Personal precedent is a judge’s presumptive adherence to her own previously expressed views of the law. This Essay shows that personal precedent both does and should play a central role in Supreme Court practice. For example, personal precedent simultaneously underlies and cabins institutional precedent — as vividly illustrated by Dobbs v. Jackson Women’s Health Organization. Further, the Justices’ use of personal precedent is largely inevitable, as well as beneficial in many cases. Still, the Justices should manage or reform their use of personal precedent, including by limiting its creation. Finally, and most fundamentally, personal precedent challenges conventional theories of legality. Though typically excluded from the law, personal precedent may actually be its building block.
Many judges and commentators have argued that fidelity to precedent is essential to the judiciary’s “impersonal” character.1 Without stare decisis — that is, adherence to institutional precedent — courts would rule according to whatever their current membership happens to believe about the law. Changes in court personnel or attitudes could therefore yield immediate, sweeping changes in doctrine, and the rule of law would give way to arbitrariness or, even worse, to politics.2 Judicial individualism is thus cast as the antithesis of precedent, if not of law itself. This thinking played an especially salient role in Planned Parenthood of Southeastern Pennsylvania v. Casey3 and still features in debates both on and off the U.S. Supreme Court. Take Dobbs v. Jackson Women’s Health Organization,4 where defenders of abortion rights insisted that Casey itself not be overruled, lest the Court “be perceived as representing nothing more than the preferences of its current membership.”5 The Dobbs dissent agreed, lamenting: “Today, the proclivities of individuals rule.”6 Conservative jurists, too, often distinguish between personality and the law.7 Clearly, judicial impersonality occupies a prominent place in legal culture.
Yet the choice between impersonal law and personal whimsy poses a false dichotomy. What that purported choice overlooks is the possibility of judicial decisionmaking that is both personal and law-like. Call it personal precedent, or judges’ presumptive adherence to their own previously expressed legal views, as contrasted with the institutional precedent issued by court majorities.8 Though it lacks any formal pedigree, personal precedent has secure foundations. Justices view their own past rulings as evidence of how they should rule today, and they also have strong incentives to remain personally consistent.9 The range of sources potentially giving rise to personal precedent is expansive, including not just a Justice’s separate opinions, but also lower court opinions and even law review articles.10
Rarely discussed as a category or afforded sustained attention, personal precedent is a pervasive feature of practice at the Court. At various times, personal precedent helps to shore up, inflect, or defeat institutional precedent. So personal precedents are about as important as institutional ones — and that basic state of affairs is not only inevitable but desirable. On reflection, the rule of law faces greater threats than personal consistency.11 Even if institutional precedent represents a salutary ideal, personal precedent can still offer a critical backstop on judicial hackery. A jurist’s integrity, in other words, can work as an inoculant against arbitrariness and partisanship, even when institutional precedent does not.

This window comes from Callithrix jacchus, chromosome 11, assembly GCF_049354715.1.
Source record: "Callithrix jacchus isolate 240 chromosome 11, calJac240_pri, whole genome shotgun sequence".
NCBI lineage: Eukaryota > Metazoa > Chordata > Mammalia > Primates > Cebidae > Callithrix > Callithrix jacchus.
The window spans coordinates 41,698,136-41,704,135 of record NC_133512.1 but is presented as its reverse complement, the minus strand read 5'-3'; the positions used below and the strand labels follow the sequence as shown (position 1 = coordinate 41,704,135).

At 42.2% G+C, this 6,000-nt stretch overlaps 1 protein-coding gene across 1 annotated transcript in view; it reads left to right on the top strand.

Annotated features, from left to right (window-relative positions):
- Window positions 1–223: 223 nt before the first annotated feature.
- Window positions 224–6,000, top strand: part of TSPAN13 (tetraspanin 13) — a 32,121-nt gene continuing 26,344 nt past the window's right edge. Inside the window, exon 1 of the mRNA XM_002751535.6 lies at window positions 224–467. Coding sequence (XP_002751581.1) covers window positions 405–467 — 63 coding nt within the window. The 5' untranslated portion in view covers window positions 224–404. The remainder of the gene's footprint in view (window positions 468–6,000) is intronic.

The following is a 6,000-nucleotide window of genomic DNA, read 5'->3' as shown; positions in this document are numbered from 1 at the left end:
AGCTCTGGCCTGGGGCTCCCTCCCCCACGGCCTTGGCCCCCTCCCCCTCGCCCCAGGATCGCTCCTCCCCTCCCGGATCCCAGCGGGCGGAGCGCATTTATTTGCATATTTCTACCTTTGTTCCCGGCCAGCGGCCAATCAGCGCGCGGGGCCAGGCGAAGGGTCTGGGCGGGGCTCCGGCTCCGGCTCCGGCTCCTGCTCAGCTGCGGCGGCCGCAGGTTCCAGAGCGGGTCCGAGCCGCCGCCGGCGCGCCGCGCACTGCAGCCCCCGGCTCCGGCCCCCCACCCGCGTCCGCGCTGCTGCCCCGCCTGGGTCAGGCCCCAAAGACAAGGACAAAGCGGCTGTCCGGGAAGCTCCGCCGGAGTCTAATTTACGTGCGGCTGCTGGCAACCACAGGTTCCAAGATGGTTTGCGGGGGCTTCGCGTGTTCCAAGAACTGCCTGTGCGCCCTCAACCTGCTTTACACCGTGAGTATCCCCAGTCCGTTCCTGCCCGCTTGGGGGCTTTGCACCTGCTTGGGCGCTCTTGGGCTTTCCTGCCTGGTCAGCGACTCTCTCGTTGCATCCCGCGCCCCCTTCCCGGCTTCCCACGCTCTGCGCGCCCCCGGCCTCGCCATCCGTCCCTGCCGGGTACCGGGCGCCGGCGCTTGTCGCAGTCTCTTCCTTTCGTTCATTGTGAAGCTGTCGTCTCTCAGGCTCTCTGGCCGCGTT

The idea of personal precedent raises deep questions about the nature of law. Of course, everyone recognizes that different judges rule differently — and in ways that are often predictable.12 That obvious fact is often viewed with embarrassment or concern, if not as a fundamental challenge to the idea of law itself.13 As Judge Posner once put it, “If changing judges changes law, it is not even clear what law is.”14 Personal precedent offers a distinctive answer. True, judicial personality can reflect political ideology, the inevitable friction in a complex human organization, or objectionable bias. But variations among judges can also represent differences of legal principle. When judges commit themselves to certain ways of deciding future cases, and then go on to do just that, the resulting practice is not just precedential but legal in nature. So we should be neither surprised nor concerned that changes in the Court’s personnel yield changes in the law. To a great extent, the accumulated views of various judges is just what law is.
The argument proceeds in four parts that respectively focus on theory, practice, reforms, and jurisprudence.
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* Joel B. Piassick Research Professor of Law, UVA School of Law. I am grateful to many thoughtful commentators, including Charles Barzun, Will Baude, Kristen Eichensehr, Jeff Fisher, Judge Dan Friedman, Joel Johnson, Marin Levy, Fred Schauer, Dave Pozen, Chris Re, Daniel Rice, Larry Solum, Mark Tushnet, Nina Varsava, and the editors of this journal.